The Māori language (te reo) is an official language in New Zealand. Before you panic, we all speak English. Phew, huh? Hold on a sec, there's more. The problem for a visitor is that Māori words feature quite prominently throughout New Zealand. More importantly, the words aren't pronounced as they appear.
You are likely to be greeted in Māori. A lot of streets have māori names, as do lakes, rivers, mountains, cities etc. Quite simply, you're going to come across the language everywhere.
So what does that mean for you? Making an effort as a visitor to learn basic words, phrases and pronunciation will make it easier for you to get around, especially if you have to ask for directions and don't have a map on you.
You will find that local people will love that you are trying, even if there is a little snigger on the side.
A lot of Europeans -including local ones - have trouble getting their tongues around the language as do a lot of Māori.
I didn't have much to do with the culture and language growing up and I think that's mainly to do with the fact that my Māori father was from up North - meaning his tribal affiliations were there rather than Rotorua which is where I was born.
When he was growing up in the 1930s he was punished for speaking the language in school. True! I don't know whether European teachers were trying to wipe out the heathen ways of the indigenous culture or what.
As a consequence it's like a whole generation shut down around the language. Dad didn't speak the language with my brothers and I so we missed out learning about our native heritage.
training to become a museum guide at the Rotorua Museum, I found out just how well
I don't pronounce the words properly. It's been back to the
classroom for me. Talk about tongue-twisters!
The video below will help with
pronunciation. New Zealand's How to Dad began making videos about
'Dadding' which went viral and now he's a New Zealand Ambassador (I
don't know if it's for real or not) on different things about New
Zealand. This is a light-hearted way of getting a grip on the pronunciation
but very effective I'd say.
You will see in the following table that there are two rows with the five vowels. The third row of vowels has a macron on top of the letters. This indicates a longer vowel length. The rows with the words below each vowel are how the vowels are pronounced.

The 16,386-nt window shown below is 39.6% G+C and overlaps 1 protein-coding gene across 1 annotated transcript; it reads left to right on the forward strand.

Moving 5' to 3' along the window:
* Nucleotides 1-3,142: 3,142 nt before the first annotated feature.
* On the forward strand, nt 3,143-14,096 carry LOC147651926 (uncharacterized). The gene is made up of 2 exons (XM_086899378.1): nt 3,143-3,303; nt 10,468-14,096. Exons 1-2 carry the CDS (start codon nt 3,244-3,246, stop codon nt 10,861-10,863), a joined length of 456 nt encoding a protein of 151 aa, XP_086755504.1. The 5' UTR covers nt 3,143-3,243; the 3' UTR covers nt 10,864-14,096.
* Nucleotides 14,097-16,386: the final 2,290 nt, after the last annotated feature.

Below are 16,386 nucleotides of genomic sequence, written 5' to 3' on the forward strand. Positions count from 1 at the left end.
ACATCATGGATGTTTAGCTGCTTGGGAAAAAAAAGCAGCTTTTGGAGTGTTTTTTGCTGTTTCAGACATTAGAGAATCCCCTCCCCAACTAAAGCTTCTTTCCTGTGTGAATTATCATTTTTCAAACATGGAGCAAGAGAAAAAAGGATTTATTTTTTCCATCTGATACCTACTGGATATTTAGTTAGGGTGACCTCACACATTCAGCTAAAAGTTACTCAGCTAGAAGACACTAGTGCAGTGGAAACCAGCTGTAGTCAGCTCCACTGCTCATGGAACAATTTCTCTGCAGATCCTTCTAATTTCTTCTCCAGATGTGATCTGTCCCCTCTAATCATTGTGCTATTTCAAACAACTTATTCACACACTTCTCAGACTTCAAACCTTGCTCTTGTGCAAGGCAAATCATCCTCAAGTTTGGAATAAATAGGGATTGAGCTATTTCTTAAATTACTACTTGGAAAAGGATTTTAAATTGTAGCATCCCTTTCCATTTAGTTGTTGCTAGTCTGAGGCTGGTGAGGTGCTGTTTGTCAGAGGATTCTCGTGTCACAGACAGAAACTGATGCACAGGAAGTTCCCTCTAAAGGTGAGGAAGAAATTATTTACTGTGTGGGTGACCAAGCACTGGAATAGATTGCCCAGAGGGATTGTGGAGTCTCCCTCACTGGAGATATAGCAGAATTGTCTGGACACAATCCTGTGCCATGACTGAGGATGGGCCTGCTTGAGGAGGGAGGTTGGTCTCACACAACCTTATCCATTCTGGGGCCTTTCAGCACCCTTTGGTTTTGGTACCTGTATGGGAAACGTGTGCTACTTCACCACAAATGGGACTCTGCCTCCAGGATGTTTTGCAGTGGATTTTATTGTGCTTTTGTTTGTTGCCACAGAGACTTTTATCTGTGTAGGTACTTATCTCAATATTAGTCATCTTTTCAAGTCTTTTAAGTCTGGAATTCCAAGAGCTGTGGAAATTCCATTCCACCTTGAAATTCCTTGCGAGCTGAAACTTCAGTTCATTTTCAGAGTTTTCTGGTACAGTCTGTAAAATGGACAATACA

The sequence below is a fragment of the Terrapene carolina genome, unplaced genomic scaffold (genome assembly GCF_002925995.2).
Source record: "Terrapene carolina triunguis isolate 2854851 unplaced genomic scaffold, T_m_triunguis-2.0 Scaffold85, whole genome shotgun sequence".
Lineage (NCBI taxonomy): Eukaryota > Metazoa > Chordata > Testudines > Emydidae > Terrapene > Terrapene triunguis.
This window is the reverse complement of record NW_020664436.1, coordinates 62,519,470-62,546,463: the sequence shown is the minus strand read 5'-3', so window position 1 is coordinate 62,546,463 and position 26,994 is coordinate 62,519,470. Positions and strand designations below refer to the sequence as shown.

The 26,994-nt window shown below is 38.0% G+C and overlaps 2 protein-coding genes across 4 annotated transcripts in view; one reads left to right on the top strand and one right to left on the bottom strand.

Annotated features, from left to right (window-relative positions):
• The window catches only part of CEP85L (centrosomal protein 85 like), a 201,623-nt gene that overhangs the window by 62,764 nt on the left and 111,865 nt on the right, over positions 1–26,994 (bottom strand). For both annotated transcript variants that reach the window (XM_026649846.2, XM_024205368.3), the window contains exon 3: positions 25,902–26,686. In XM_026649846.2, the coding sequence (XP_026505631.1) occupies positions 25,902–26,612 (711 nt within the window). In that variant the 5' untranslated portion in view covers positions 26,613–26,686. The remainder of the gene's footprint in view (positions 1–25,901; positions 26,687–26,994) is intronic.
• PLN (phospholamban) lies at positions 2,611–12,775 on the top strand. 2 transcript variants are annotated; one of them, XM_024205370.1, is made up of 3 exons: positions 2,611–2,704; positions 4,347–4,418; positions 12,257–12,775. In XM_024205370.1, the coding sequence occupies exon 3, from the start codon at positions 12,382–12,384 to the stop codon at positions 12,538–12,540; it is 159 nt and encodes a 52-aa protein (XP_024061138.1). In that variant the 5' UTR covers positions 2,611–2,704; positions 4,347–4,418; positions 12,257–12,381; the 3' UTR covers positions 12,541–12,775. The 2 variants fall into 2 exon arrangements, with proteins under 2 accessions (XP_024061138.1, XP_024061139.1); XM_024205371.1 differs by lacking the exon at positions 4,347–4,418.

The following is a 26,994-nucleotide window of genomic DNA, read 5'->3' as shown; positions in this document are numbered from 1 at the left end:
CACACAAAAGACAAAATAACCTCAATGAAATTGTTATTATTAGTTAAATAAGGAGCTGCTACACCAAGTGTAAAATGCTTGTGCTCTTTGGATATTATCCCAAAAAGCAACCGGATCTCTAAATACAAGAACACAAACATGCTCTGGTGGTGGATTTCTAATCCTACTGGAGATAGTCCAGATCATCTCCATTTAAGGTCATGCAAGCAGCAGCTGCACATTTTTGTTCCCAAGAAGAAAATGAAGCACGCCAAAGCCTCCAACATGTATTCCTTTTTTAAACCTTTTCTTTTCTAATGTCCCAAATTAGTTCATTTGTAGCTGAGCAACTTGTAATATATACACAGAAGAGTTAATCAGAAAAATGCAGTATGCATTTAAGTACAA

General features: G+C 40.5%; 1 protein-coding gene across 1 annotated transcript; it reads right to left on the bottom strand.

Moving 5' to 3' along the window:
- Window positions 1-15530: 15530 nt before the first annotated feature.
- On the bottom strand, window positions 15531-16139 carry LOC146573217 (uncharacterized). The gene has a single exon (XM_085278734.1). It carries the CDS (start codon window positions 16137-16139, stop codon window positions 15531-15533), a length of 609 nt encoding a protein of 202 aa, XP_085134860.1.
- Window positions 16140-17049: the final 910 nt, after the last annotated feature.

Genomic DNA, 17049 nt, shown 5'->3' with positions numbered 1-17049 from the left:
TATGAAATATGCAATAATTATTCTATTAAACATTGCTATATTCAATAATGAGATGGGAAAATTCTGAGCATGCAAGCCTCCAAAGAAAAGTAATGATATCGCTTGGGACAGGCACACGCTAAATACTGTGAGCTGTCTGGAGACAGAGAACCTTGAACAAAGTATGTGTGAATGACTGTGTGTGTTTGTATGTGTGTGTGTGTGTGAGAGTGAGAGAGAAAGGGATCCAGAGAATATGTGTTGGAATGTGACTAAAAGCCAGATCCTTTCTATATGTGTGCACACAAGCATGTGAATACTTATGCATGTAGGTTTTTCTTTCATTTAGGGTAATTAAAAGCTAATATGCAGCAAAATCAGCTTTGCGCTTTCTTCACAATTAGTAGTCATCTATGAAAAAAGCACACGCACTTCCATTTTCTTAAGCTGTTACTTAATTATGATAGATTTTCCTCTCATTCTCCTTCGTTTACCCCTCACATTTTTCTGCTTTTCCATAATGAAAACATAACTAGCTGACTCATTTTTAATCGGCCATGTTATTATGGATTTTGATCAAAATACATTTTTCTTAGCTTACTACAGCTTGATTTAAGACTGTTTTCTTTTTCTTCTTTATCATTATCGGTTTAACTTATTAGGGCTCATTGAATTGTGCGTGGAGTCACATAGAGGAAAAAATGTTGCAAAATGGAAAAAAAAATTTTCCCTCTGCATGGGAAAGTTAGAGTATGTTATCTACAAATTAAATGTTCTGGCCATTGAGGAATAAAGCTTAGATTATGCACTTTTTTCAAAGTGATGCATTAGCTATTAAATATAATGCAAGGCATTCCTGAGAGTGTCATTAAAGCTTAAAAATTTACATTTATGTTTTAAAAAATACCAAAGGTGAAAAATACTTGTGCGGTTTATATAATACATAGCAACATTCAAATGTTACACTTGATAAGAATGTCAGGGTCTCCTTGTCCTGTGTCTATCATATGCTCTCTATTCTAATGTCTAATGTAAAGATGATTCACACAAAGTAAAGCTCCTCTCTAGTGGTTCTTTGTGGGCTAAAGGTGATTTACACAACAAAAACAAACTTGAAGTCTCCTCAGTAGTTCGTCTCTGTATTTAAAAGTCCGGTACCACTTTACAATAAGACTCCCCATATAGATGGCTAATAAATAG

Depending on the length of the vowel, similarly spelt words will have different meanings. Here is an example; keke means cake and kēkē means armpit or loan and kekē means to creak. It would be funny getting them mixed up wouldn't it?
A lot of words have two vowels
together: ai, au, ao, ui, ua, oa, ia, ea. Practise by separating
initially eg. a i, a i, until you can run them together.
Consonants are pronounced much the same as in English with a few differences.
r - is not rolled but is pronounced quite close to the 'l' in English. The tongue is in the same place as, for example, when you say 'lollies'. This is the one I have a problem with.
p - is usually softer than it is in English.
t - is pronounced more like a 'd' with the tip of the tongue slightly further back from the teeth.
wh - is used as a consonant. It is commonly pronounced as an 'f' although in some areas you may hear it said a bit differently such as the 'wh' in 'when'
ng - this is a fun one that is also used as a
consonant. It is pronounced like the 'ng' in the word 'singer'. Not like
the 'ng' in 'finger'.
Break the words up into syllables and say them slowly at first, getting faster and faster as you get better.
A syllable in the Māori language is either a vowel on its own or a consonant followed by a vowel - and don't forget, 'wh' and 'ng' are counted as single consonants. Try these.
Aotearoa - a-o-te-a-ro-a
Whangarei - wha-nga-rei
Whakarewarewa - wha-ka-re-wa-re-wa
If you want to make use of a Māori language dictionary you will find a particularly good one here at the Te Aka Māori Dictionary website.
As a free resource it is a work in progress with a number of features:
Now that you have an idea about Māori language pronunciation go to my page of Māori Words.
Here you will find words and phrases you are likely to come across on a visit to Rotorua and also throughout New Zealand. It will open in a new window so you can still refer to this page as a guide to the pronunciation.